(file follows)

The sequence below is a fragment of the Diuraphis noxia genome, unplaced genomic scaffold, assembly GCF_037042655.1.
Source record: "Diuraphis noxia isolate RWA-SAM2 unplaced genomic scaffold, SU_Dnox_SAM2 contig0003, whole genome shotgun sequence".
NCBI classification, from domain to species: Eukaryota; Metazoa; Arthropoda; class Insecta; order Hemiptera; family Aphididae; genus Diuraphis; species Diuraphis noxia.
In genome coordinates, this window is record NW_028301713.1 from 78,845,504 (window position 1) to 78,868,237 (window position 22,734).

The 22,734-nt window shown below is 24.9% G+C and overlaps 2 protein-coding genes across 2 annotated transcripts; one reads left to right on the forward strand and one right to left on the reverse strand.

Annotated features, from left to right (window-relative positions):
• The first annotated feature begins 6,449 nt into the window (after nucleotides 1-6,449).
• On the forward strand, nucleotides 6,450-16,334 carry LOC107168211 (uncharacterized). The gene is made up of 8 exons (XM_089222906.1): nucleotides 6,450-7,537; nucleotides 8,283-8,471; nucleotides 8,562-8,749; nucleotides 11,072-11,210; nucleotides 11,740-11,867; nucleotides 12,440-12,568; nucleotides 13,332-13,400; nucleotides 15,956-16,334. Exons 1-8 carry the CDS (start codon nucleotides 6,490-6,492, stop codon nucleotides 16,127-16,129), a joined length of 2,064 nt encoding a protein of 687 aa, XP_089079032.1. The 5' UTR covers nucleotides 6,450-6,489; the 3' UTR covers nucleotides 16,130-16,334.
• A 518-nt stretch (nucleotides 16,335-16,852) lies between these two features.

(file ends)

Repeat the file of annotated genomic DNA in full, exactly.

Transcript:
The sequence below is a fragment of the Diuraphis noxia genome, unplaced genomic scaffold, assembly GCF_037042655.1.
Source record: "Diuraphis noxia isolate RWA-SAM2 unplaced genomic scaffold, SU_Dnox_SAM2 contig0003, whole genome shotgun sequence".
NCBI classification, from domain to species: Eukaryota; Metazoa; Arthropoda; class Insecta; order Hemiptera; family Aphididae; genus Diuraphis; species Diuraphis noxia.
In genome coordinates, this window is record NW_028301713.1 from 78,845,504 (window position 1) to 78,868,237 (window position 22,734).

The 22,734-nt window shown below is 24.9% G+C and overlaps 2 protein-coding genes across 2 annotated transcripts; one reads left to right on the forward strand and one right to left on the reverse strand.

Annotated features, from left to right (window-relative positions):
• The first annotated feature begins 6,449 nt into the window (after nucleotides 1-6,449).
• On the forward strand, nucleotides 6,450-16,334 carry LOC107168211 (uncharacterized). The gene is made up of 8 exons (XM_089222906.1): nucleotides 6,450-7,537; nucleotides 8,283-8,471; nucleotides 8,562-8,749; nucleotides 11,072-11,210; nucleotides 11,740-11,867; nucleotides 12,440-12,568; nucleotides 13,332-13,400; nucleotides 15,956-16,334. Exons 1-8 carry the CDS (start codon nucleotides 6,490-6,492, stop codon nucleotides 16,127-16,129), a joined length of 2,064 nt encoding a protein of 687 aa, XP_089079032.1. The 5' UTR covers nucleotides 6,450-6,489; the 3' UTR covers nucleotides 16,130-16,334.
• A 518-nt stretch (nucleotides 16,335-16,852) lies between these two features.